Ceremonial swords symbolize authority and power. They are worn with dress uniforms at special events or ceremonies; a military wedding is one such example. 

Over time, there has been a change in what these swords are crafted with. Today, ceremonial swords are made using precious metals which makes them significantly less effective in actual combat (not much of an issue since they are only used for ceremony and symbol). Previously, there was no distinction between ceremonial and practical. A soldier typically had one sword which he used in both combat and ceremony. Thus, earlier swords tended to be made of steel or other sturdier metals.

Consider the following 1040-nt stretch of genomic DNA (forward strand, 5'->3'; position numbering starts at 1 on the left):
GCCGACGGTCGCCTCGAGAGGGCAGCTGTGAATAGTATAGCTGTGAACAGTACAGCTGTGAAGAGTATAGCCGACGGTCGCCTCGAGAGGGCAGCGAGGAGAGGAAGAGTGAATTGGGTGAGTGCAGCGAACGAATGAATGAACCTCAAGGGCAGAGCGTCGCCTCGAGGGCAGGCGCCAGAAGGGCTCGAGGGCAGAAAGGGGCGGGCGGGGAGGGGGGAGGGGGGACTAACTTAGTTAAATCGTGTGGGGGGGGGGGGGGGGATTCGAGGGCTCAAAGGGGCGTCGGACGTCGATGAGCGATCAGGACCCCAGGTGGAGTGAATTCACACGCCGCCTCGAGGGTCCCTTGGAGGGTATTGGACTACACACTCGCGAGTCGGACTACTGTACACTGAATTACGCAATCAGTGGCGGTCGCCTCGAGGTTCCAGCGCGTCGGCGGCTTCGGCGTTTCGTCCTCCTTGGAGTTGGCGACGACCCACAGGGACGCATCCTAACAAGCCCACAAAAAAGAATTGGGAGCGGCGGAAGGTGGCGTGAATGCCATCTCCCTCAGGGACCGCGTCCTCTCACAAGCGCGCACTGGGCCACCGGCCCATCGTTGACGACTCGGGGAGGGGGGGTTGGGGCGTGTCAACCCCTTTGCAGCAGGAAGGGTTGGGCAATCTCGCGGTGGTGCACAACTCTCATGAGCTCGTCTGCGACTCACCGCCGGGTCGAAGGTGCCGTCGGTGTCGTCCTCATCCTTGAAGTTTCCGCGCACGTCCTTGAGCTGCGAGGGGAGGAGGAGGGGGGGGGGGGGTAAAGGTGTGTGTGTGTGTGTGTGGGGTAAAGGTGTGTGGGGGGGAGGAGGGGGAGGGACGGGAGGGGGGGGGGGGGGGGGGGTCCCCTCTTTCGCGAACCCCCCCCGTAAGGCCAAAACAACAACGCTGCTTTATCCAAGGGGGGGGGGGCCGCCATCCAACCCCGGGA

The one pictured above was donated to the museum by the family of Col. Sir Leonard Outerbridge (first Honorary Colonel of the newly established Regiment, 1949). It is a steel ceremonial sword with a leather bound steel scabbard. This sword was manufactured by Mander & Allenders in Liverpool, England.  

Come visit the Royal Newfoundland Regiment Museum to see Sir Leonard Outerbridge’s ceremonial sword, and others like it, on display. 

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